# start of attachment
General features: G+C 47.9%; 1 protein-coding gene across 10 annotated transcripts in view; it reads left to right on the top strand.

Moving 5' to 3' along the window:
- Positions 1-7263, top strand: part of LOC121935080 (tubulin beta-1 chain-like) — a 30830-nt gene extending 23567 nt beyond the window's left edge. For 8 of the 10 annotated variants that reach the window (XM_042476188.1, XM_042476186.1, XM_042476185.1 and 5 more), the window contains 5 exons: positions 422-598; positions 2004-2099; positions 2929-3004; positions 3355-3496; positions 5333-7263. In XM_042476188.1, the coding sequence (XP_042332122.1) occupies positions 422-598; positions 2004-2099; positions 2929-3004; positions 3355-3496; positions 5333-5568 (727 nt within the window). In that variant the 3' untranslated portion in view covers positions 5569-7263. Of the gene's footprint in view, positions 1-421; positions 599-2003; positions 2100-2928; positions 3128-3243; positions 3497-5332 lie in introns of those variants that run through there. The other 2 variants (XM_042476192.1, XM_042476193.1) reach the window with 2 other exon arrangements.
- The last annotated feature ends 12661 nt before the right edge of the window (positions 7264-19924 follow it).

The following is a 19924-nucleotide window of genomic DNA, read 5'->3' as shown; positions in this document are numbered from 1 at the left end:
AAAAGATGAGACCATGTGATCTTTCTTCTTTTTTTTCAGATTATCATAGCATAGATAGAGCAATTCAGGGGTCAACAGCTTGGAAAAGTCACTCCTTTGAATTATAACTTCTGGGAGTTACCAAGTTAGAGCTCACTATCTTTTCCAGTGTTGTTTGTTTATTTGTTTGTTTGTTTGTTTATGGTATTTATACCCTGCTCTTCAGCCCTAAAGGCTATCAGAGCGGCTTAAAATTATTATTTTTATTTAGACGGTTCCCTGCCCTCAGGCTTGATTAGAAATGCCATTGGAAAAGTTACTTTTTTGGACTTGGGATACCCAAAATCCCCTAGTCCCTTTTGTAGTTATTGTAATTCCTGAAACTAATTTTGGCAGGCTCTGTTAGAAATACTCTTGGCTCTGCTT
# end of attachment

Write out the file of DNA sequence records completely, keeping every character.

General features: G+C 47.9%; 1 protein-coding gene across 10 annotated transcripts in view; it reads left to right on the top strand.

Moving 5' to 3' along the window:
- Positions 1-7263, top strand: part of LOC121935080 (tubulin beta-1 chain-like) — a 30830-nt gene extending 23567 nt beyond the window's left edge. For 8 of the 10 annotated variants that reach the window (XM_042476188.1, XM_042476186.1, XM_042476185.1 and 5 more), the window contains 5 exons: positions 422-598; positions 2004-2099; positions 2929-3004; positions 3355-3496; positions 5333-7263. In XM_042476188.1, the coding sequence (XP_042332122.1) occupies positions 422-598; positions 2004-2099; positions 2929-3004; positions 3355-3496; positions 5333-5568 (727 nt within the window). In that variant the 3' untranslated portion in view covers positions 5569-7263. Of the gene's footprint in view, positions 1-421; positions 599-2003; positions 2100-2928; positions 3128-3243; positions 3497-5332 lie in introns of those variants that run through there. The other 2 variants (XM_042476192.1, XM_042476193.1) reach the window with 2 other exon arrangements.
- The last annotated feature ends 12661 nt before the right edge of the window (positions 7264-19924 follow it).

The following is a 19924-nucleotide window of genomic DNA, read 5'->3' as shown; positions in this document are numbered from 1 at the left end:
AAAAGATGAGACCATGTGATCTTTCTTCTTTTTTTTCAGATTATCATAGCATAGATAGAGCAATTCAGGGGTCAACAGCTTGGAAAAGTCACTCCTTTGAATTATAACTTCTGGGAGTTACCAAGTTAGAGCTCACTATCTTTTCCAGTGTTGTTTGTTTATTTGTTTGTTTGTTTGTTTATGGTATTTATACCCTGCTCTTCAGCCCTAAAGGCTATCAGAGCGGCTTAAAATTATTATTTTTATTTAGACGGTTCCCTGCCCTCAGGCTTGATTAGAAATGCCATTGGAAAAGTTACTTTTTTGGACTTGGGATACCCAAAATCCCCTAGTCCCTTTTGTAGTTATTGTAATTCCTGAAACTAATTTTGGCAGGCTCTGTTAGAAATACTCTTGGCTCTGCTT